An irrevocable trust may be an effective estate planning tool for New Jersey residents. It is called an irrevocable trust because the terms cannot be changed once the trust has been create. An individual may either create such a trust during his or her lifetime or use provisions in a will to create one upon death.
One of the benefits of providing for an irrevocable trust through a will is that a will may still be changed while a person is still alive. For a trust to be valid, it must have property transferred into it as well as be signed by its creator. Trust language should be specific enough for the trustee to follow correctly, and language may dictate how assets are to be invested or when a person may be entitled to funds within the trust.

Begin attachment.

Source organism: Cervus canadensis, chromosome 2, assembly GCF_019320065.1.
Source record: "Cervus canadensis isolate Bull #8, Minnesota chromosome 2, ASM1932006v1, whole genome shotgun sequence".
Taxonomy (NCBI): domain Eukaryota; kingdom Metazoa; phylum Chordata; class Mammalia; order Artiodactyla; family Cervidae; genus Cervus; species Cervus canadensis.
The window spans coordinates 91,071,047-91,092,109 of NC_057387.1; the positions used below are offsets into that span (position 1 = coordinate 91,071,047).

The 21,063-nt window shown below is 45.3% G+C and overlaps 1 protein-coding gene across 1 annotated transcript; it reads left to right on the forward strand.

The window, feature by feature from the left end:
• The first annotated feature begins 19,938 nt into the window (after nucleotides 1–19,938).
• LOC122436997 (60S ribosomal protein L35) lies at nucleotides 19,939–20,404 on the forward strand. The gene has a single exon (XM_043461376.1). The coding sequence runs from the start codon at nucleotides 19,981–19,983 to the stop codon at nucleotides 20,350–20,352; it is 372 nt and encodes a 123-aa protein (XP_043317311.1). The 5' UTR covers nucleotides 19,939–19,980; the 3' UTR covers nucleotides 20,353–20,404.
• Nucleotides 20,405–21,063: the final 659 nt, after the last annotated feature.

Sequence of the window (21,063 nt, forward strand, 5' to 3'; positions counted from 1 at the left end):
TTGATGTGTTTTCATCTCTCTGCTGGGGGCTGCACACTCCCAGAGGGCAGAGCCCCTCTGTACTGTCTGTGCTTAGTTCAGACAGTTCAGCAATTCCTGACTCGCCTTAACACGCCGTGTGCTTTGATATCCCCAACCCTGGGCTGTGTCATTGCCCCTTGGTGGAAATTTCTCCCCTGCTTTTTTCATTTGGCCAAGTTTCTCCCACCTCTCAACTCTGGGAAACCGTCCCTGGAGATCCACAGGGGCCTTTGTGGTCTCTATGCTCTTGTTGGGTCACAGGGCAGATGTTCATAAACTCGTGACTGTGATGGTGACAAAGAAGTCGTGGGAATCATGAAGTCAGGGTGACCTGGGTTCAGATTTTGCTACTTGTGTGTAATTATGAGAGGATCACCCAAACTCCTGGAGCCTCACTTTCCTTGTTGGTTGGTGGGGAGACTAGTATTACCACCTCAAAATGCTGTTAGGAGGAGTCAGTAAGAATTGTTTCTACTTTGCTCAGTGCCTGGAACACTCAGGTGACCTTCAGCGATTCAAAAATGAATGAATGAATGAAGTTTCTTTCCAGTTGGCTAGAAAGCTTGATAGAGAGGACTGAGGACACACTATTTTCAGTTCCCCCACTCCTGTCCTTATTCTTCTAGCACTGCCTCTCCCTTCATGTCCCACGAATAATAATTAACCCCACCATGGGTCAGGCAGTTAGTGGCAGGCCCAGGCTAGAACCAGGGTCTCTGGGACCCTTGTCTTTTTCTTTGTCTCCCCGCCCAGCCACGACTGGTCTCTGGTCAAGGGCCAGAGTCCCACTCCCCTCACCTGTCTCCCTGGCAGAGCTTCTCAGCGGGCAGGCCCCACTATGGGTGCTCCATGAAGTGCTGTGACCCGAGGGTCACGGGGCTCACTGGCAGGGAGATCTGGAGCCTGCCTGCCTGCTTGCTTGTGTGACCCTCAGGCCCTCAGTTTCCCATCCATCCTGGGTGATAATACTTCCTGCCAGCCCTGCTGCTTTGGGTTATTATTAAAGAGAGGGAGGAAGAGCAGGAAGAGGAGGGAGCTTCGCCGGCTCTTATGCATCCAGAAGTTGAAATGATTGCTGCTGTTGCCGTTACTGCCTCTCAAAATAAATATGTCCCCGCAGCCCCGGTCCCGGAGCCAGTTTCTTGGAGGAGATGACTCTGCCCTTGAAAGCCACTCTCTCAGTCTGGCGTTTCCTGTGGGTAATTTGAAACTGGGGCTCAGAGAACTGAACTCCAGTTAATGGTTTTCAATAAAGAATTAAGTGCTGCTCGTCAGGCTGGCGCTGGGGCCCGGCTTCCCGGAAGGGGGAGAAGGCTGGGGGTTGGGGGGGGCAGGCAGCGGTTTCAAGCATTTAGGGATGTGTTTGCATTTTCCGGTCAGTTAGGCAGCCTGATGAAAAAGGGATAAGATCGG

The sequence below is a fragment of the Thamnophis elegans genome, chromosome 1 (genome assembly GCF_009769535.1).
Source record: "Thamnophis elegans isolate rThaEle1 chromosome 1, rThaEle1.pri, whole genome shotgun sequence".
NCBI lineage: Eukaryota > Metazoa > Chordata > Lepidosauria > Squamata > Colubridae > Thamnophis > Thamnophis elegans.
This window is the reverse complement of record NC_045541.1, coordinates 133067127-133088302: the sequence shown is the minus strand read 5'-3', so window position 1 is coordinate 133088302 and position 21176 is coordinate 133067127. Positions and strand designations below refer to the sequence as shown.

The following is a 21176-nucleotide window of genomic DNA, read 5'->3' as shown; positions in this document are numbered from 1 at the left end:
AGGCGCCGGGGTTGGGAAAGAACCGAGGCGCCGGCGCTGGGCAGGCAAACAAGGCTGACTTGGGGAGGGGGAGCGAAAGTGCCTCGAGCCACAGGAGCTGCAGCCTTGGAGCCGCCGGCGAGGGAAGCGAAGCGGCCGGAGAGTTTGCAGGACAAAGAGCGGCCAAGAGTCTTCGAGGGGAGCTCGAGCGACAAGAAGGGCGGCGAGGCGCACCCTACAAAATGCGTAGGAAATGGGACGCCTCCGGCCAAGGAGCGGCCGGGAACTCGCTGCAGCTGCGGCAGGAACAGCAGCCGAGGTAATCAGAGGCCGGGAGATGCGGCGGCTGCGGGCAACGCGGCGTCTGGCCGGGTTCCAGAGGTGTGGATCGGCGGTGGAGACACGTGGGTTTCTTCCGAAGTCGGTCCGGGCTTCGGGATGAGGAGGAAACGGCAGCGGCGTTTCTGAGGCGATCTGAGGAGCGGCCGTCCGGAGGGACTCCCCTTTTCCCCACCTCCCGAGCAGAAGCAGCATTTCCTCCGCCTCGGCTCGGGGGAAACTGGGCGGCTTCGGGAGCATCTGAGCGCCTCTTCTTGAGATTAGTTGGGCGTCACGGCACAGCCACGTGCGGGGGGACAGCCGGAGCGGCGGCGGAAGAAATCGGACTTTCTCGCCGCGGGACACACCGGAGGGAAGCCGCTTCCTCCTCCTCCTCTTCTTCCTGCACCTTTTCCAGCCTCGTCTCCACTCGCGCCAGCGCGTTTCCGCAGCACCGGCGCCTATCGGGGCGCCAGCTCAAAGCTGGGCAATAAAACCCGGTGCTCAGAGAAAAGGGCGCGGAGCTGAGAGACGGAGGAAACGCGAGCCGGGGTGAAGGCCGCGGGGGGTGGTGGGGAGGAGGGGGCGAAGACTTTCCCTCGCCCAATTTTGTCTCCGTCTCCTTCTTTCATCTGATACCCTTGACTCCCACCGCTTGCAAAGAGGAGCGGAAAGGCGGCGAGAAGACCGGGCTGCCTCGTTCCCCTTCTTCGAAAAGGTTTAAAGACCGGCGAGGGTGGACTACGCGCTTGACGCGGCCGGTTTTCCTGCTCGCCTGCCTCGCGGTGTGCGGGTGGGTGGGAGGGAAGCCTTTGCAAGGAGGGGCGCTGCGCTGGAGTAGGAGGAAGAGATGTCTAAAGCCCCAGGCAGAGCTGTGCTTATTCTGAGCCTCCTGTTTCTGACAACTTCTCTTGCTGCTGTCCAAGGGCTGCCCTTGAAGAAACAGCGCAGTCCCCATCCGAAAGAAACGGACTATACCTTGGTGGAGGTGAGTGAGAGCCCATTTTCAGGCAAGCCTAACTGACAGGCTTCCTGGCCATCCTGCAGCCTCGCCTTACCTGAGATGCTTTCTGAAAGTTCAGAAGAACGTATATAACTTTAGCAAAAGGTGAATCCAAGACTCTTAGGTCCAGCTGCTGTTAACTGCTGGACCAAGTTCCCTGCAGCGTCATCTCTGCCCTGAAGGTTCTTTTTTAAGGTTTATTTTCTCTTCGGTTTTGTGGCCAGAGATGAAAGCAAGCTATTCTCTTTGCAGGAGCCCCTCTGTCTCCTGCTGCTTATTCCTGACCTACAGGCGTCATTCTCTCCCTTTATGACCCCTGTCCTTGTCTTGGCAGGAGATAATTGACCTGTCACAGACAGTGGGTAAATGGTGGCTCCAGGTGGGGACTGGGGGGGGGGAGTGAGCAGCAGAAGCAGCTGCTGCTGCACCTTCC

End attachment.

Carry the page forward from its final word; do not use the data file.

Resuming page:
A good reason to create an irrevocable trust is to reduce estate taxes. When an asset is gifted to such a trust, any appreciation or gains from that asset are not included in the estate. Instead, the beneficiaries will pay any taxes related to the appreciation of an asset when it is sold. The only consequence to the person making the contribution is a potential gift tax depending on how much was given to the trust.
There are many ways that trusts may be used as part of an estate plan. In some cases, they may be used to provide tax relief and protection from creditors. In others, they may be used as a means of controlling how and when a beneficiary can receive distributions. This could be important when a beneficiary might not be able to handle a lump sum inheritance under a will. An estate planning attorney can often describe other advantages of this type of a document.